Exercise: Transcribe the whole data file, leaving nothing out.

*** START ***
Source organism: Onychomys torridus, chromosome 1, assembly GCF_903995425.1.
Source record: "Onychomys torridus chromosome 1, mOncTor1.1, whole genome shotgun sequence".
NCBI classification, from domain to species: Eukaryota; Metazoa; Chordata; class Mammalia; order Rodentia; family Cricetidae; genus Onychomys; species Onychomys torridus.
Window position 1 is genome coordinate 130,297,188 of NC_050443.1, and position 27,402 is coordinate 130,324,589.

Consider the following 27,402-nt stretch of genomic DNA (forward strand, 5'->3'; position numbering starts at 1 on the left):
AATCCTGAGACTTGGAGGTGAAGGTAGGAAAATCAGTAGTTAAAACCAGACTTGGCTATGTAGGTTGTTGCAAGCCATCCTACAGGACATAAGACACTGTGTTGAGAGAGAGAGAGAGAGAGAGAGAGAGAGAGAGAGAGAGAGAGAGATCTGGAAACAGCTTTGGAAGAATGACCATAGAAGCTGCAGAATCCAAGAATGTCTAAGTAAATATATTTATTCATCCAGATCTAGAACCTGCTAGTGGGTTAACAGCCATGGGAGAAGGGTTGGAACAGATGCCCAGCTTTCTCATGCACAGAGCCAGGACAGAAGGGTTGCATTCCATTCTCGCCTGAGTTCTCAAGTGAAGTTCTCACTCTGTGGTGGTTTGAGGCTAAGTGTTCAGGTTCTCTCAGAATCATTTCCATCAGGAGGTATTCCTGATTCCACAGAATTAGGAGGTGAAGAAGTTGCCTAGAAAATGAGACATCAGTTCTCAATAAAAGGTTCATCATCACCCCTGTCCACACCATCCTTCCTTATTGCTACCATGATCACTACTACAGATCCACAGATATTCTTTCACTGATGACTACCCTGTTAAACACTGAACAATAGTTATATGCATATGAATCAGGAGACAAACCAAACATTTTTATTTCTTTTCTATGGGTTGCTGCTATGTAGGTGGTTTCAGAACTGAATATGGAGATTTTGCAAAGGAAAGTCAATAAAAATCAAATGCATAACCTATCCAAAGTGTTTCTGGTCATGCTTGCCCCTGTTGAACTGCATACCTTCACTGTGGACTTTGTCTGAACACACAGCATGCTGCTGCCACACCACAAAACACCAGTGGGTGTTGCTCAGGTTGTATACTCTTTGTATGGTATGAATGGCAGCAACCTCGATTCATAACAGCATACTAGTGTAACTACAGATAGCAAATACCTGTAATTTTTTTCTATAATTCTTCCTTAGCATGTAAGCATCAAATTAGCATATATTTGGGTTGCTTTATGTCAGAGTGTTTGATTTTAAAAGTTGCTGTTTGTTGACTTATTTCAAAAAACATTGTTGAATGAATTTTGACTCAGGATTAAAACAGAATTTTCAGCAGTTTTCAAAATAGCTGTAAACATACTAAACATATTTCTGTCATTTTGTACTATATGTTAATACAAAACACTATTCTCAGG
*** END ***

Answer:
Source organism: Onychomys torridus, chromosome 1, assembly GCF_903995425.1.
Source record: "Onychomys torridus chromosome 1, mOncTor1.1, whole genome shotgun sequence".
NCBI classification, from domain to species: Eukaryota; Metazoa; Chordata; class Mammalia; order Rodentia; family Cricetidae; genus Onychomys; species Onychomys torridus.
Window position 1 is genome coordinate 130,297,188 of NC_050443.1, and position 27,402 is coordinate 130,324,589.

Consider the following 27,402-nt stretch of genomic DNA (forward strand, 5'->3'; position numbering starts at 1 on the left):
AATCCTGAGACTTGGAGGTGAAGGTAGGAAAATCAGTAGTTAAAACCAGACTTGGCTATGTAGGTTGTTGCAAGCCATCCTACAGGACATAAGACACTGTGTTGAGAGAGAGAGAGAGAGAGAGAGAGAGAGAGAGAGAGAGAGAGAGATCTGGAAACAGCTTTGGAAGAATGACCATAGAAGCTGCAGAATCCAAGAATGTCTAAGTAAATATATTTATTCATCCAGATCTAGAACCTGCTAGTGGGTTAACAGCCATGGGAGAAGGGTTGGAACAGATGCCCAGCTTTCTCATGCACAGAGCCAGGACAGAAGGGTTGCATTCCATTCTCGCCTGAGTTCTCAAGTGAAGTTCTCACTCTGTGGTGGTTTGAGGCTAAGTGTTCAGGTTCTCTCAGAATCATTTCCATCAGGAGGTATTCCTGATTCCACAGAATTAGGAGGTGAAGAAGTTGCCTAGAAAATGAGACATCAGTTCTCAATAAAAGGTTCATCATCACCCCTGTCCACACCATCCTTCCTTATTGCTACCATGATCACTACTACAGATCCACAGATATTCTTTCACTGATGACTACCCTGTTAAACACTGAACAATAGTTATATGCATATGAATCAGGAGACAAACCAAACATTTTTATTTCTTTTCTATGGGTTGCTGCTATGTAGGTGGTTTCAGAACTGAATATGGAGATTTTGCAAAGGAAAGTCAATAAAAATCAAATGCATAACCTATCCAAAGTGTTTCTGGTCATGCTTGCCCCTGTTGAACTGCATACCTTCACTGTGGACTTTGTCTGAACACACAGCATGCTGCTGCCACACCACAAAACACCAGTGGGTGTTGCTCAGGTTGTATACTCTTTGTATGGTATGAATGGCAGCAACCTCGATTCATAACAGCATACTAGTGTAACTACAGATAGCAAATACCTGTAATTTTTTTCTATAATTCTTCCTTAGCATGTAAGCATCAAATTAGCATATATTTGGGTTGCTTTATGTCAGAGTGTTTGATTTTAAAAGTTGCTGTTTGTTGACTTATTTCAAAAAACATTGTTGAATGAATTTTGACTCAGGATTAAAACAGAATTTTCAGCAGTTTTCAAAATAGCTGTAAACATACTAAACATATTTCTGTCATTTTGTACTATATGTTAATACAAAACACTATTCTCAGG